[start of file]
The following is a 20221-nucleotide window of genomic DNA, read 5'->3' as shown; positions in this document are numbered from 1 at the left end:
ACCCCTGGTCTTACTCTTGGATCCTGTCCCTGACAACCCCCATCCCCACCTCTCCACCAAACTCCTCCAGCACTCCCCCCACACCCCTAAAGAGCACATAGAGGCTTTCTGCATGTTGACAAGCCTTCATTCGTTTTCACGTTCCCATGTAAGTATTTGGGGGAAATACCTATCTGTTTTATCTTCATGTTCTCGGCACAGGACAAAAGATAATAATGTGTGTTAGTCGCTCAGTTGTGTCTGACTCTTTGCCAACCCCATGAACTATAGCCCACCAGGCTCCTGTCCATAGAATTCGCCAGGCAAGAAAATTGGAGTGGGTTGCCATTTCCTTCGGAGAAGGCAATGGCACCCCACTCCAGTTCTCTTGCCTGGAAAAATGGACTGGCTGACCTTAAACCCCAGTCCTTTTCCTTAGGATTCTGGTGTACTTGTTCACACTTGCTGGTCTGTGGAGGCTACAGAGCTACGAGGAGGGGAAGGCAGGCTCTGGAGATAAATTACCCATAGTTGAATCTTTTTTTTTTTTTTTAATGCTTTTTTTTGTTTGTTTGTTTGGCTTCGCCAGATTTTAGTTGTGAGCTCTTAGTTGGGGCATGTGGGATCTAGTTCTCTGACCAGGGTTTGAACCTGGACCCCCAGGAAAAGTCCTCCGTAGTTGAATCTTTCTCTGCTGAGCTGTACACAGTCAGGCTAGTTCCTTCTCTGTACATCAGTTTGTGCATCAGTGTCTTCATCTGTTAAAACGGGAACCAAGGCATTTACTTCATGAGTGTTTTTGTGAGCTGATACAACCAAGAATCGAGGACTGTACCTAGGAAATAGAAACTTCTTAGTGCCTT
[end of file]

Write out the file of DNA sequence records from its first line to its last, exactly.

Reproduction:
The following is a 20221-nucleotide window of genomic DNA, read 5'->3' as shown; positions in this document are numbered from 1 at the left end:
ACCCCTGGTCTTACTCTTGGATCCTGTCCCTGACAACCCCCATCCCCACCTCTCCACCAAACTCCTCCAGCACTCCCCCCACACCCCTAAAGAGCACATAGAGGCTTTCTGCATGTTGACAAGCCTTCATTCGTTTTCACGTTCCCATGTAAGTATTTGGGGGAAATACCTATCTGTTTTATCTTCATGTTCTCGGCACAGGACAAAAGATAATAATGTGTGTTAGTCGCTCAGTTGTGTCTGACTCTTTGCCAACCCCATGAACTATAGCCCACCAGGCTCCTGTCCATAGAATTCGCCAGGCAAGAAAATTGGAGTGGGTTGCCATTTCCTTCGGAGAAGGCAATGGCACCCCACTCCAGTTCTCTTGCCTGGAAAAATGGACTGGCTGACCTTAAACCCCAGTCCTTTTCCTTAGGATTCTGGTGTACTTGTTCACACTTGCTGGTCTGTGGAGGCTACAGAGCTACGAGGAGGGGAAGGCAGGCTCTGGAGATAAATTACCCATAGTTGAATCTTTTTTTTTTTTTTTAATGCTTTTTTTTGTTTGTTTGTTTGGCTTCGCCAGATTTTAGTTGTGAGCTCTTAGTTGGGGCATGTGGGATCTAGTTCTCTGACCAGGGTTTGAACCTGGACCCCCAGGAAAAGTCCTCCGTAGTTGAATCTTTCTCTGCTGAGCTGTACACAGTCAGGCTAGTTCCTTCTCTGTACATCAGTTTGTGCATCAGTGTCTTCATCTGTTAAAACGGGAACCAAGGCATTTACTTCATGAGTGTTTTTGTGAGCTGATACAACCAAGAATCGAGGACTGTACCTAGGAAATAGAAACTTCTTAGTGCCTT